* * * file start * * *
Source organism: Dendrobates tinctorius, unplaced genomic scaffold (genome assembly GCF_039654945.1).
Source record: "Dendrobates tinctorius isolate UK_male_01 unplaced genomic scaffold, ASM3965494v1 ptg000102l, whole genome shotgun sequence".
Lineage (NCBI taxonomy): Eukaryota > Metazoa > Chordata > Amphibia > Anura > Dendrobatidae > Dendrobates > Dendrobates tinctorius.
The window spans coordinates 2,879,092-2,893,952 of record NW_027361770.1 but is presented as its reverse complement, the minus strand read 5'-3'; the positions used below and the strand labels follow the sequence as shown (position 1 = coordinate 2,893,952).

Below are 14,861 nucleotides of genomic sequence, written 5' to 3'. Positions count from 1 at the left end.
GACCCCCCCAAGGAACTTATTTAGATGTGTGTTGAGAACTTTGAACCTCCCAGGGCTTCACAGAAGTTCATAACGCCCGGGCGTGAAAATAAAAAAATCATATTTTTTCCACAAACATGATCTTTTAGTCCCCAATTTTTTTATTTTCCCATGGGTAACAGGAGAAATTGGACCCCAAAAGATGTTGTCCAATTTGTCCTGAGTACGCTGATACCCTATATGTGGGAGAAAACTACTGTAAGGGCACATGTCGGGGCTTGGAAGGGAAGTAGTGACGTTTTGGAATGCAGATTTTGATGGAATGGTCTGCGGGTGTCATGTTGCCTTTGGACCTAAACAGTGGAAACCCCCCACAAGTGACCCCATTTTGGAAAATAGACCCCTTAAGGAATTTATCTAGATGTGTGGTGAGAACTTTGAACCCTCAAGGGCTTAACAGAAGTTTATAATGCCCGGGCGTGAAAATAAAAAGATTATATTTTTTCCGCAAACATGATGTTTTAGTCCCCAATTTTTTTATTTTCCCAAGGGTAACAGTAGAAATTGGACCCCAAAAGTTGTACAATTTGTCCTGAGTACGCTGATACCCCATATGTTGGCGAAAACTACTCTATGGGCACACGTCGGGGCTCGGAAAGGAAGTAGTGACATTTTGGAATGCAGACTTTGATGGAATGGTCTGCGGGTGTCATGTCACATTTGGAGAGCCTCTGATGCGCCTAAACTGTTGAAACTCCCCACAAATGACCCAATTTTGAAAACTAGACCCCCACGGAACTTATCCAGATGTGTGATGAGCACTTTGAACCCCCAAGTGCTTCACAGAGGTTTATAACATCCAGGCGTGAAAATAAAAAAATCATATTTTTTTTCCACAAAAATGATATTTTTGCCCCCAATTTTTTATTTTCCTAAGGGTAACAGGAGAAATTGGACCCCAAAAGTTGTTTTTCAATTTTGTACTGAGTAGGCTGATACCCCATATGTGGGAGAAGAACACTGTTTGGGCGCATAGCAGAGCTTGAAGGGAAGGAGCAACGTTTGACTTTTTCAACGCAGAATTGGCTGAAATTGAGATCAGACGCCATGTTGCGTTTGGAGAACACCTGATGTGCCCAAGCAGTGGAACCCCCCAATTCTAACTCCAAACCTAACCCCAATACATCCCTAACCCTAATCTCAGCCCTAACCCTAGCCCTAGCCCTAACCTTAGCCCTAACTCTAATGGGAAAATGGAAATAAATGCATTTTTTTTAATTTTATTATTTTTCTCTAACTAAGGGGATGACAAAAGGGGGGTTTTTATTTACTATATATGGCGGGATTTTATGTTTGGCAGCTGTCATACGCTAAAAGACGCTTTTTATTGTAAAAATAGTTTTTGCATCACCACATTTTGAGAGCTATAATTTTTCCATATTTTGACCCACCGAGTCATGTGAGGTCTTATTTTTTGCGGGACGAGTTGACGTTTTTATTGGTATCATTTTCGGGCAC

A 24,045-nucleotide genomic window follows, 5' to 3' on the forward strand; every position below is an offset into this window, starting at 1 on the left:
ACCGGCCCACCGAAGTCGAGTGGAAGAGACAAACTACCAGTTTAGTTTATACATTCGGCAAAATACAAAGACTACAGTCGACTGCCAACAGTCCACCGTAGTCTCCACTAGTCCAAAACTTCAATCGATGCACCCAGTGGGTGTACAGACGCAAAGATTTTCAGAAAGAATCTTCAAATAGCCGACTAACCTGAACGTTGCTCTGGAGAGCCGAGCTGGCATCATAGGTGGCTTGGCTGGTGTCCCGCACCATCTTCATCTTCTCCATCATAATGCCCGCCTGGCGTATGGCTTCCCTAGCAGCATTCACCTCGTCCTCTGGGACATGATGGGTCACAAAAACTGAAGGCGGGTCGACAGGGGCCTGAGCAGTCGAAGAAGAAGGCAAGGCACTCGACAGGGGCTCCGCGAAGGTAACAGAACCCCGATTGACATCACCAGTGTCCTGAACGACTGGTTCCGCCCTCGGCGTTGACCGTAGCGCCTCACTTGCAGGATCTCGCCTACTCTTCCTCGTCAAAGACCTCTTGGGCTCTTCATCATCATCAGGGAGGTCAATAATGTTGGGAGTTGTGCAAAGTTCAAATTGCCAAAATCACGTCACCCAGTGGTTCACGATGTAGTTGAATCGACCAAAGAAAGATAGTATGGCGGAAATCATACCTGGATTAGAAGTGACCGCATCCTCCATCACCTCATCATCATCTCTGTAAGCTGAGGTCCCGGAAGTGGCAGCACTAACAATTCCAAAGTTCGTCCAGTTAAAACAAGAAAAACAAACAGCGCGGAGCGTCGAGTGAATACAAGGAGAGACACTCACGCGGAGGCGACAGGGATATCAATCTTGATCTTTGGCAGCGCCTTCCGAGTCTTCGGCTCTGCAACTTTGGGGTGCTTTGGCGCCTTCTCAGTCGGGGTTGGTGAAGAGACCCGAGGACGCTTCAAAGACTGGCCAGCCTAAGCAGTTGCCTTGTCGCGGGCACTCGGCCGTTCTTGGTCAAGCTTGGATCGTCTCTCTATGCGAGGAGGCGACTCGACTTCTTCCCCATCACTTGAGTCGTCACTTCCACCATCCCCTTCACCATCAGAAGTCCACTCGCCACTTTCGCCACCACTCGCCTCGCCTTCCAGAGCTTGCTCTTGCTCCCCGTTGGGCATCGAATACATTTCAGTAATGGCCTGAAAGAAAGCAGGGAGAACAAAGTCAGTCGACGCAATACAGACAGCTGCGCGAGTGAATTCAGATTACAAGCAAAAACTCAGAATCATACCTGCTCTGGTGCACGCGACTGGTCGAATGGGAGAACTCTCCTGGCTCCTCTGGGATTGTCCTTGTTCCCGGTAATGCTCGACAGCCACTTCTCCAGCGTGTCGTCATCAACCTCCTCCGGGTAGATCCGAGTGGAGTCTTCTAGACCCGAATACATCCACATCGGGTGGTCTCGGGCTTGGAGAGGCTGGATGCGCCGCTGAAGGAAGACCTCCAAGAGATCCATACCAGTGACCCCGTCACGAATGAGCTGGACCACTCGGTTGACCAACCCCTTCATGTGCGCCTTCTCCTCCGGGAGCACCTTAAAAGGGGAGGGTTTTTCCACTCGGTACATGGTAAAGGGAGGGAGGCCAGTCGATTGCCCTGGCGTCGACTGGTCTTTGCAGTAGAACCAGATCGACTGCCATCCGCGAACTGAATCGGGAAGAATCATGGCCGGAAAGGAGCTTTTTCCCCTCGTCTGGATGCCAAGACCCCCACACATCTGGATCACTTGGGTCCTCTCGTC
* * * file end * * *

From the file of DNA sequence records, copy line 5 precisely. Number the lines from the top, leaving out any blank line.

Below are 14,861 nucleotides of genomic sequence, written 5' to 3'. Positions count from 1 at the left end.